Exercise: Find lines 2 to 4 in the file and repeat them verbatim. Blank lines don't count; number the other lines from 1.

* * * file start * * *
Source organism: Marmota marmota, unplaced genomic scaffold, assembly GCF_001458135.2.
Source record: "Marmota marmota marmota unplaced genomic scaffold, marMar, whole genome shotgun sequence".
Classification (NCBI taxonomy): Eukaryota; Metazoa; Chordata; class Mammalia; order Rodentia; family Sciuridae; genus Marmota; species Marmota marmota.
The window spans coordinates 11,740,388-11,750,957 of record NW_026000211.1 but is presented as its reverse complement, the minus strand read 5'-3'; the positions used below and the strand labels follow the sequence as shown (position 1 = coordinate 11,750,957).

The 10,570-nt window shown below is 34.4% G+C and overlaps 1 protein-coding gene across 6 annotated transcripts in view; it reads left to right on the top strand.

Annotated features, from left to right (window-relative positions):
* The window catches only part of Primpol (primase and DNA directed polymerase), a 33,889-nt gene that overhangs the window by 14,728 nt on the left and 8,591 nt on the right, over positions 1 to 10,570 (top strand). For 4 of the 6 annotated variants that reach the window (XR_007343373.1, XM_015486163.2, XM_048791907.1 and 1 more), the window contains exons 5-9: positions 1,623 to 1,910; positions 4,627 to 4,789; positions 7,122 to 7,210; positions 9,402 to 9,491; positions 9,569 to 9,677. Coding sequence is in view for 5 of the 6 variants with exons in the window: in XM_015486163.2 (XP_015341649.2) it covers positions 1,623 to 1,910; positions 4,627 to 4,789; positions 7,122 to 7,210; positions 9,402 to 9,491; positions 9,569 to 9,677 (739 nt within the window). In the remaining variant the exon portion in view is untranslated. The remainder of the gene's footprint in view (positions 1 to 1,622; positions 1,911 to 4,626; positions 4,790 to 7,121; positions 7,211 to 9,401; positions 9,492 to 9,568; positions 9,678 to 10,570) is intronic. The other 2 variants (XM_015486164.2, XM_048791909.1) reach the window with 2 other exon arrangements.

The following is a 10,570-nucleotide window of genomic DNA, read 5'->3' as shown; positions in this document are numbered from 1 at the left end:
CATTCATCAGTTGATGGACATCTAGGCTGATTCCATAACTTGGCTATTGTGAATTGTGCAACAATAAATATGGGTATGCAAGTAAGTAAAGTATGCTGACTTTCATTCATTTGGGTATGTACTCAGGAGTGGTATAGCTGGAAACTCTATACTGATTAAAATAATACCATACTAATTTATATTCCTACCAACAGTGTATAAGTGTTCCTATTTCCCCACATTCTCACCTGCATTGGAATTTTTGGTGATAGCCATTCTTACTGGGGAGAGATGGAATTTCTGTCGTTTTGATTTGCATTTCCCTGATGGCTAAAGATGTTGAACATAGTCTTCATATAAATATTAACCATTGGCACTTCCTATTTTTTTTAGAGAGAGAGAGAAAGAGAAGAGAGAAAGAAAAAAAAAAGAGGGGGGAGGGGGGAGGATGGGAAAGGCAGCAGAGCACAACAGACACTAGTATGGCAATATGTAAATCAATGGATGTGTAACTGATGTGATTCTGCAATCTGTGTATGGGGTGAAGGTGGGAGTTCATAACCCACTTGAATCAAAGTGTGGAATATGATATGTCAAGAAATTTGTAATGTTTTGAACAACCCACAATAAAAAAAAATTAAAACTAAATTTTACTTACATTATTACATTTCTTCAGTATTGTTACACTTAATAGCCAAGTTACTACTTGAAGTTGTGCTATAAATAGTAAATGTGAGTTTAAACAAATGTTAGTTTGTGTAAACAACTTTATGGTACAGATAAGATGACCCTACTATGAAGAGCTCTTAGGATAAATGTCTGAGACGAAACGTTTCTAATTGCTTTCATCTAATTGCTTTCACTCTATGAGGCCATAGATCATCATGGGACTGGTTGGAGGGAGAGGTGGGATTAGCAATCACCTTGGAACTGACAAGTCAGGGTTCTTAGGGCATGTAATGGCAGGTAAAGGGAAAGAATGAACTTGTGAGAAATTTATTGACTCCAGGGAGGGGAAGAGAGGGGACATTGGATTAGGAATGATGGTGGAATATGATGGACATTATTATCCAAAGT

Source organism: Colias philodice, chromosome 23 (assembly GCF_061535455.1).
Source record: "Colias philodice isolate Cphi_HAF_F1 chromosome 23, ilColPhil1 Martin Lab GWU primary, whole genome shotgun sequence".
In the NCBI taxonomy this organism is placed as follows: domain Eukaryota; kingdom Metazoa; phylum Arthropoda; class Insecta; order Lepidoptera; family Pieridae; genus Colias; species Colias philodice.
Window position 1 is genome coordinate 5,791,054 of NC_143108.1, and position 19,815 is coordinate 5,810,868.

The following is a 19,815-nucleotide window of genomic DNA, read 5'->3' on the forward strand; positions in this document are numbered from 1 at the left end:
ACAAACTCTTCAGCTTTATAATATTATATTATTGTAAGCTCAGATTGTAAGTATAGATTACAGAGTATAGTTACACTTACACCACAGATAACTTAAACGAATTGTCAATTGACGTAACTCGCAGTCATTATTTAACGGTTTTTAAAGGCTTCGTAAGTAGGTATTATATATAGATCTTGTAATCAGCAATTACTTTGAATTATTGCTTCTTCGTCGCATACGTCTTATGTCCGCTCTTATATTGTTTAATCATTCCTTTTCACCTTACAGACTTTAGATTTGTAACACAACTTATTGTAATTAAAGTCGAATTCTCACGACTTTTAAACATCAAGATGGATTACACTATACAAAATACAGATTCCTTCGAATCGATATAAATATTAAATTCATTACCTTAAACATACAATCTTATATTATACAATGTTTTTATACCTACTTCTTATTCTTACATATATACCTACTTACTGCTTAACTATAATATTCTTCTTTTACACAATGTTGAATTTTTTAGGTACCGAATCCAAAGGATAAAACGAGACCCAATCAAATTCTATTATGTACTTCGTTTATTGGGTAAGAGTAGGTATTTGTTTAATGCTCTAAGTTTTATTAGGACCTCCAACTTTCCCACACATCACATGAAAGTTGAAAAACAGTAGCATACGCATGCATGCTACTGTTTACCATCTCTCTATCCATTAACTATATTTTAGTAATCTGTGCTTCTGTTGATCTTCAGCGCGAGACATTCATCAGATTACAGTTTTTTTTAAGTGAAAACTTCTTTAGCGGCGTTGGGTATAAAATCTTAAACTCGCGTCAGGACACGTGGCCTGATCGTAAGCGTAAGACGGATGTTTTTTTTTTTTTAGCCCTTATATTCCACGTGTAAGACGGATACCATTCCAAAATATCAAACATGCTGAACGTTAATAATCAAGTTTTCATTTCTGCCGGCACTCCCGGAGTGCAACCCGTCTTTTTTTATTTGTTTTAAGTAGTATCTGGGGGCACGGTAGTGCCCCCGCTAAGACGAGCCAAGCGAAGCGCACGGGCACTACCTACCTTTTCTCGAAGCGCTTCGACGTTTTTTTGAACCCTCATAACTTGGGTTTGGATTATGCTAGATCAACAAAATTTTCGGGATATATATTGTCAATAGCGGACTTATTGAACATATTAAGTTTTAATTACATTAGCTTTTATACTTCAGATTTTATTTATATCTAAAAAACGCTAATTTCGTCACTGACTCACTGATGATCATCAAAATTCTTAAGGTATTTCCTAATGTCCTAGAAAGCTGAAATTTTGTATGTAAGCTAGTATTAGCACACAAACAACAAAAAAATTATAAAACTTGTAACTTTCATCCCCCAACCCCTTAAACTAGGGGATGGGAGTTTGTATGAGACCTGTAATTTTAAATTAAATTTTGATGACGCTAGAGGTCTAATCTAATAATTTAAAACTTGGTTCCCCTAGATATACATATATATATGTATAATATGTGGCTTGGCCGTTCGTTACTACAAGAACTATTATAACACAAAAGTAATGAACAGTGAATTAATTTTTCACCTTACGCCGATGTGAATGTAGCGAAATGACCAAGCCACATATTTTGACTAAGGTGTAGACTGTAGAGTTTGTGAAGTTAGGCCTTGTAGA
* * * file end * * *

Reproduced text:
Source record: "Marmota marmota marmota unplaced genomic scaffold, marMar, whole genome shotgun sequence".
Classification (NCBI taxonomy): Eukaryota; Metazoa; Chordata; class Mammalia; order Rodentia; family Sciuridae; genus Marmota; species Marmota marmota.
The window spans coordinates 11,740,388-11,750,957 of record NW_026000211.1 but is presented as its reverse complement, the minus strand read 5'-3'; the positions used below and the strand labels follow the sequence as shown (position 1 = coordinate 11,750,957).